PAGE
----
Thailand’s Northern capital of Chiang Mai is famous for its laidback, slow-life charms. Fittingly, lively green bicycle docking stations branded Anywheel began popping up in the hip Nimman neighborhood and the old town. They belong to a Singaporean startup which seeks to reduce the growing car usage that threatens to ruin Chiang Mai’s quality of life. As the city now faces major challenges of traffic congestion and air quality, luring locals back to bikes is a daunting challenge for a startup of its size. To find out more, we travelled to Chiang Mai to meet Seet Rui Jie, the 29-year-old general manager of Anywheel Singapore, and understand how Chiang Mai can be reborn into a greener, smarter city.
The green service
Anywheel was founded by its current CEO, the entrepreneur Htay Aung. The company has been offering bike share services for more than three years in Singapore, Malaysia, and most recently in Thailand. Its goal is to provide a fun, affordable, and environmentally-friendly transport alternative. To do this, Anywheel works with both public and private entities to install bike docking stations, equipped with bikes that are durable and easy-to-use.
“We want people to be able to get to different parts of the city without a car and having to worry about finding a parking space, especially in areas that public transport doesn’t cover,” said Mr. Seet.
Anywheel kicked off its Thailand operation in Chiang Mai as it is relatively a small province where many people are already familiar with the concept of bike sharing. Currently, the service is concentrated in the city center, with about 150 docking stations already installed and more than 6,000 users per day. The company also installed another 150 docking stations at Chiang Mai University and plans to expand its services to other university campuses and industrial complexes.
With the spread of COVID-19, urbanites everywhere have been avoiding using public transit. This has led to a huge increase in popularity for cycling since it is a way to maintain social distancing while staying fit. In Beijing, China, the use of bike share systems increased more than 150 percent (as stated by BBC), while in Jarkata, Indonesia, the number of bike users shot up 500 percent during the lockdown period (according to the Institute for Transportation and Development Policy). In Chiang Mai, the number of Anywheel users grew 19 percent while the average daily use has increased from 1.5 times per day per bike to four times since March, reflecting changes in transport behavior during the crisis.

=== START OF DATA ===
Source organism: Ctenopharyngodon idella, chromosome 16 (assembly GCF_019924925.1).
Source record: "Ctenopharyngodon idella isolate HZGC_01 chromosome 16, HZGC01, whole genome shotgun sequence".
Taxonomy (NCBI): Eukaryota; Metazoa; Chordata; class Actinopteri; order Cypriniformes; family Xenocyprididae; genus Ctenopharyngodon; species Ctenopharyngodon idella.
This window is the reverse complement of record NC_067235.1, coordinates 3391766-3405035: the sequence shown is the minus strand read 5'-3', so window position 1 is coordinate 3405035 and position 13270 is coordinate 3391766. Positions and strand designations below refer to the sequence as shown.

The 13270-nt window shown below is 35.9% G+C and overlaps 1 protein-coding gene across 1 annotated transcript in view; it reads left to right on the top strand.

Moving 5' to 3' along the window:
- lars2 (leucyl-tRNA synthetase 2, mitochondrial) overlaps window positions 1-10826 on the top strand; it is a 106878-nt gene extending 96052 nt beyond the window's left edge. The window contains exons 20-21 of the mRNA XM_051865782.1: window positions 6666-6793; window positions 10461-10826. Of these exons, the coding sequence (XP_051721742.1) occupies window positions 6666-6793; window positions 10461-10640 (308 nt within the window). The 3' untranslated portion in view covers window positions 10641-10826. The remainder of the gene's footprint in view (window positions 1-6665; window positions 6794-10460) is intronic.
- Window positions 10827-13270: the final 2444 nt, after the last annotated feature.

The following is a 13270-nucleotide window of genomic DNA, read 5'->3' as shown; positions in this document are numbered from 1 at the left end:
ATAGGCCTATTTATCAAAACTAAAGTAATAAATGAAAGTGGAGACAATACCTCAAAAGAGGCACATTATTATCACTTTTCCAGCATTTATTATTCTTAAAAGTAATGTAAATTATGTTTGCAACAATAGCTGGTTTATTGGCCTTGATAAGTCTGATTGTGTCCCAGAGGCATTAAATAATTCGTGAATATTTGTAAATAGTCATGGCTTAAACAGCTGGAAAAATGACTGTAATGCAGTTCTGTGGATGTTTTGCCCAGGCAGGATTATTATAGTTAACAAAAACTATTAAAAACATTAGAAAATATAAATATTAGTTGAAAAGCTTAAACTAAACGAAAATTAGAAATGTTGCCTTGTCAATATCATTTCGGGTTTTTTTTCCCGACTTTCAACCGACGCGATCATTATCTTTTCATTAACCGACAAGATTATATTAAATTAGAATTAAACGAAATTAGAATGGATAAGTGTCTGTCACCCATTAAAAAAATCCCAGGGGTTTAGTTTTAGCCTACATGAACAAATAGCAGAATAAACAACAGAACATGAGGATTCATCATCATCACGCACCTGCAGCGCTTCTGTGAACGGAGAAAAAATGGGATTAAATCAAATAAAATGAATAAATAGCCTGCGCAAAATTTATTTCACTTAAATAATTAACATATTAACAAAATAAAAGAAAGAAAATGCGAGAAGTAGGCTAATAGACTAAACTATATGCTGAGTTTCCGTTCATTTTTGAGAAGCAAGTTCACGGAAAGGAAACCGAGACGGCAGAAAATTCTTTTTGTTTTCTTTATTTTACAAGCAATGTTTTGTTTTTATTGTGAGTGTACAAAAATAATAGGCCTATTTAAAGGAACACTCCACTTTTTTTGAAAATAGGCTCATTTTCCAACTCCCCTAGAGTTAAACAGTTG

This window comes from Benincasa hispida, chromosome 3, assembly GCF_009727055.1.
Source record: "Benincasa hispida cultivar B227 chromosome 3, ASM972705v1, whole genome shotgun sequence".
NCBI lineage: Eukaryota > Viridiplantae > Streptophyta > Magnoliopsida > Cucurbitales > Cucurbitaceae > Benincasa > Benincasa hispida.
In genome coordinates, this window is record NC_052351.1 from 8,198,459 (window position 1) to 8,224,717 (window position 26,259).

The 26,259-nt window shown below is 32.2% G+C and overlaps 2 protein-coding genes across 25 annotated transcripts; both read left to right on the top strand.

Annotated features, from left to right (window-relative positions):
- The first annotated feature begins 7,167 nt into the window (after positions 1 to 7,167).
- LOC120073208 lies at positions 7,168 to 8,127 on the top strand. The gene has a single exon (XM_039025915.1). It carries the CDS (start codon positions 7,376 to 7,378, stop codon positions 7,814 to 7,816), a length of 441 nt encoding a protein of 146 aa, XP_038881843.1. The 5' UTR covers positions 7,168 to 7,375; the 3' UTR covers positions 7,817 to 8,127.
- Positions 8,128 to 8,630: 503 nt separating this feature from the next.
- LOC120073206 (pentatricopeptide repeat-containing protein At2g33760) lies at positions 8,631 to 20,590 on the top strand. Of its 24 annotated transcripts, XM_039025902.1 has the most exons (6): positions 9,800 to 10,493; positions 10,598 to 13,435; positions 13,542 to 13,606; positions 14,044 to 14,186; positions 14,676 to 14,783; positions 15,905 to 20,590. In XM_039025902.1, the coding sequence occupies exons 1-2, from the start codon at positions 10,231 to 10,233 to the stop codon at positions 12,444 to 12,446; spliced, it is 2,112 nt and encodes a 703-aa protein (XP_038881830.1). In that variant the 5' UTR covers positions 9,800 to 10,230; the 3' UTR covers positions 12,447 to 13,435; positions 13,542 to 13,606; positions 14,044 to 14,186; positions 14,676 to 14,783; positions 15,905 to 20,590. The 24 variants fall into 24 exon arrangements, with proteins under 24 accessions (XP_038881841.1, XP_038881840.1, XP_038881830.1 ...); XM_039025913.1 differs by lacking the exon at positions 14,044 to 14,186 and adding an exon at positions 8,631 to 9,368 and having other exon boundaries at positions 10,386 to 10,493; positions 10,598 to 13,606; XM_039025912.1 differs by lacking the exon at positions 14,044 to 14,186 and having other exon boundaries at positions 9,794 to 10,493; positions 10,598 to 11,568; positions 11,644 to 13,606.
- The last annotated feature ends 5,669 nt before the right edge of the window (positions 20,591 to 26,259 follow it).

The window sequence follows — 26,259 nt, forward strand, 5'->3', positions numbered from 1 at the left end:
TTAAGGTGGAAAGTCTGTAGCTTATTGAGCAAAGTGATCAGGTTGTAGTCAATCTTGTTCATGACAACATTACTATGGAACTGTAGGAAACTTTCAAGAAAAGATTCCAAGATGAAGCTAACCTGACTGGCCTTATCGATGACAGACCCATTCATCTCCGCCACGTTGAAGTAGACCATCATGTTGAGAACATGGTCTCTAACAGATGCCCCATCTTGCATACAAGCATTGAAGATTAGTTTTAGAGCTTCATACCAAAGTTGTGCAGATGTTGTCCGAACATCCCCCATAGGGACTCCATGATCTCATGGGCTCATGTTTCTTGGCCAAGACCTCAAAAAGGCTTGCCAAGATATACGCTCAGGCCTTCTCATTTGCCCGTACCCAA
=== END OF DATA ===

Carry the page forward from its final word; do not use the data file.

Chiang Mai Smart City
Chiang Mai Smart City Strategy Plan was drafted in 2019 in response to the Thailand 4.0 policy and its ambition to become a smart and sustainable city. The initiative tackles various issues, from smart agriculture, clean energy, infrastructure modernization, to knowledge management and smart mobility. Recently, the city has invested in more bike lanes, rolled out car-free days, and promoting low-carbon lifestyles. And a bike service like Anywheel can help fulfill this vision.
“We have been in discussion with Chiang Mai governor office since the end of last year. The province continues to develop a better-connected mass transport. For example, people can get off at a bus stop and switch to a bike. In the future, if they have to commute farther, they can take an electric tuktuk or electric bus,” said Mr. Seet. “To support this, we are working to connect our bike network with the public transport as smoothly as possible.”
To use Anywheel, users simply search for the nearest docking stations from the map built into the app and scan a QR code to unlock the bike. The base fare is 10 baht, while a monthly pass starts at 200 baht. It’s a convenient and affordable way to get around the city center, where important sites are located not too far away from each other.
“Users can easily find the nearest available docking stations and get the walking time and distance from their position,” stated Mr.Seet. “Our service is affordable because I believe people shouldn’t pay high prices to live an environmentally-conscious lifestyle.”
Internet of Everything
In the era of the Internet of Things (IoT), a vast number of electronic devices are connected to the internet and are actively streaming and sending data. These devices range from smart phones, home appliances, to smart vehicles and different types of sensors. It is forecasted that by 2030, there will be more than 100 billion IoT devices worldwide, averaging 15 devices per person. Aside from machine-to-machine communications, IoT also connects people, processes, and massive pools of data. And the business sector can harness the power of IoT to enhance consumer experiences and tailor even more relevant services.
dtac Business’s IoT SIM allows Anywheel to increase its reliability and the accuracy of its fleet management. Anywheel can monitor the real-time location of the bikes, collect usage statistics by area or time, and calculate riding distance. This also helps develop a seamless public transport network and Chiang Mai to achieve its smart city vision.
Anywheel will continue to develop its application to better fit urban lifestyles and plans to expand its service to e-scooters, as it already does in Singapore and Malaysia, allowing commuters to cover longer distances.